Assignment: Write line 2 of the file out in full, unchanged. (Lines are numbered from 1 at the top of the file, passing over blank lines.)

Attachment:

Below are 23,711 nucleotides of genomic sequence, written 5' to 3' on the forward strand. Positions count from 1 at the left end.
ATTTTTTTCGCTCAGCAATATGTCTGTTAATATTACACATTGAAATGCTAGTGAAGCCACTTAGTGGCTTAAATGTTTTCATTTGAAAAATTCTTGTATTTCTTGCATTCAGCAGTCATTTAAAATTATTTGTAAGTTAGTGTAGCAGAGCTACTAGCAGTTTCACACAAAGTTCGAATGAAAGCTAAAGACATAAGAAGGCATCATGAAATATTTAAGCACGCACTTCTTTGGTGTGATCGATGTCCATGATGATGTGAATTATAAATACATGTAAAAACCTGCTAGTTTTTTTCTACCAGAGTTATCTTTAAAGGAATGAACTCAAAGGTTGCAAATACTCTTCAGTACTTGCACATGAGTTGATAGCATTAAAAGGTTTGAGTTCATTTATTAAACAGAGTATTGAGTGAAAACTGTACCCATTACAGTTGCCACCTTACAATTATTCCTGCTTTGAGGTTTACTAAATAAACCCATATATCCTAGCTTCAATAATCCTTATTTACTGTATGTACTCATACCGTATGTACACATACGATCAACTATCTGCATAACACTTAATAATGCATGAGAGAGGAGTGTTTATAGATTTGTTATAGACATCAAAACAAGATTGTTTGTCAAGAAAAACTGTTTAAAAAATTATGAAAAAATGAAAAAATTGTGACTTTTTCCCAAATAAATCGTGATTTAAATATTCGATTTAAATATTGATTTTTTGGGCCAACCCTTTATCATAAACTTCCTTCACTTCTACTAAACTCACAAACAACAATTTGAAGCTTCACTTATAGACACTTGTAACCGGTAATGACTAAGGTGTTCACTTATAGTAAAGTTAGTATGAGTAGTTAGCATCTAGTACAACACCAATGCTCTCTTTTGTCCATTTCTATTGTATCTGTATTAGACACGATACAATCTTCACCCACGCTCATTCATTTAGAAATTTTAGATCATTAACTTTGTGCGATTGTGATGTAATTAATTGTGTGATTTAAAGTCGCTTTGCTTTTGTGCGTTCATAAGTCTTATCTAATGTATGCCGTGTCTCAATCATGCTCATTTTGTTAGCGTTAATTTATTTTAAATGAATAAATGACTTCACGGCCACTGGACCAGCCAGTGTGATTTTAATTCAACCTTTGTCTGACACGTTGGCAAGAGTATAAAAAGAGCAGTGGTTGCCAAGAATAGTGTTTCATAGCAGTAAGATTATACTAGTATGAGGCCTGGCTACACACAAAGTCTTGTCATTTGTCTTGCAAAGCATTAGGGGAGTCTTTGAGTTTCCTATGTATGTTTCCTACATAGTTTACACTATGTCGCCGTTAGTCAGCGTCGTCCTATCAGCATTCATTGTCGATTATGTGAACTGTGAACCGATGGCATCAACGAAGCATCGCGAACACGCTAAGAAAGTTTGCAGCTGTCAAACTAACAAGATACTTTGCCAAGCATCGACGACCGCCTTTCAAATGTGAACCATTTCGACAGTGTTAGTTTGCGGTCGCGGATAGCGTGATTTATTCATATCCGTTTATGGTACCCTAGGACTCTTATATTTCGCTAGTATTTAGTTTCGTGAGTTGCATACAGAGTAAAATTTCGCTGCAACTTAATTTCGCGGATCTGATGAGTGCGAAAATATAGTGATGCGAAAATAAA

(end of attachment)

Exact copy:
ATTTTTTTCGCTCAGCAATATGTCTGTTAATATTACACATTGAAATGCTAGTGAAGCCACTTAGTGGCTTAAATGTTTTCATTTGAAAAATTCTTGTATTTCTTGCATTCAGCAGTCATTTAAAATTATTTGTAAGTTAGTGTAGCAGAGCTACTAGCAGTTTCACACAAAGTTCGAATGAAAGCTAAAGACATAAGAAGGCATCATGAAATATTTAAGCACGCACTTCTTTGGTGTGATCGATGTCCATGATGATGTGAATTATAAATACATGTAAAAACCTGCTAGTTTTTTTCTACCAGAGTTATCTTTAAAGGAATGAACTCAAAGGTTGCAAATACTCTTCAGTACTTGCACATGAGTTGATAGCATTAAAAGGTTTGAGTTCATTTATTAAACAGAGTATTGAGTGAAAACTGTACCCATTACAGTTGCCACCTTACAATTATTCCTGCTTTGAGGTTTACTAAATAAACCCATATATCCTAGCTTCAATAATCCTTATTTACTGTATGTACTCATACCGTATGTACACATACGATCAACTATCTGCATAACACTTAATAATGCATGAGAGAGGAGTGTTTATAGATTTGTTATAGACATCAAAACAAGATTGTTTGTCAAGAAAAACTGTTTAAAAAATTATGAAAAAATGAAAAAATTGTGACTTTTTCCCAAATAAATCGTGATTTAAATATTCGATTTAAATATTGATTTTTTGGGCCAACCCTTTATCATAAACTTCCTTCACTTCTACTAAACTCACAAACAACAATTTGAAGCTTCACTTATAGACACTTGTAACCGGTAATGACTAAGGTGTTCACTTATAGTAAAGTTAGTATGAGTAGTTAGCATCTAGTACAACACCAATGCTCTCTTTTGTCCATTTCTATTGTATCTGTATTAGACACGATACAATCTTCACCCACGCTCATTCATTTAGAAATTTTAGATCATTAACTTTGTGCGATTGTGATGTAATTAATTGTGTGATTTAAAGTCGCTTTGCTTTTGTGCGTTCATAAGTCTTATCTAATGTATGCCGTGTCTCAATCATGCTCATTTTGTTAGCGTTAATTTATTTTAAATGAATAAATGACTTCACGGCCACTGGACCAGCCAGTGTGATTTTAATTCAACCTTTGTCTGACACGTTGGCAAGAGTATAAAAAGAGCAGTGGTTGCCAAGAATAGTGTTTCATAGCAGTAAGATTATACTAGTATGAGGCCTGGCTACACACAAAGTCTTGTCATTTGTCTTGCAAAGCATTAGGGGAGTCTTTGAGTTTCCTATGTATGTTTCCTACATAGTTTACACTATGTCGCCGTTAGTCAGCGTCGTCCTATCAGCATTCATTGTCGATTATGTGAACTGTGAACCGATGGCATCAACGAAGCATCGCGAACACGCTAAGAAAGTTTGCAGCTGTCAAACTAACAAGATACTTTGCCAAGCATCGACGACCGCCTTTCAAATGTGAACCATTTCGACAGTGTTAGTTTGCGGTCGCGGATAGCGTGATTTATTCATATCCGTTTATGGTACCCTAGGACTCTTATATTTCGCTAGTATTTAGTTTCGTGAGTTGCATACAGAGTAAAATTTCGCTGCAACTTAATTTCGCGGATCTGATGAGTGCGAAAATATAGTGATGCGAAAATAAA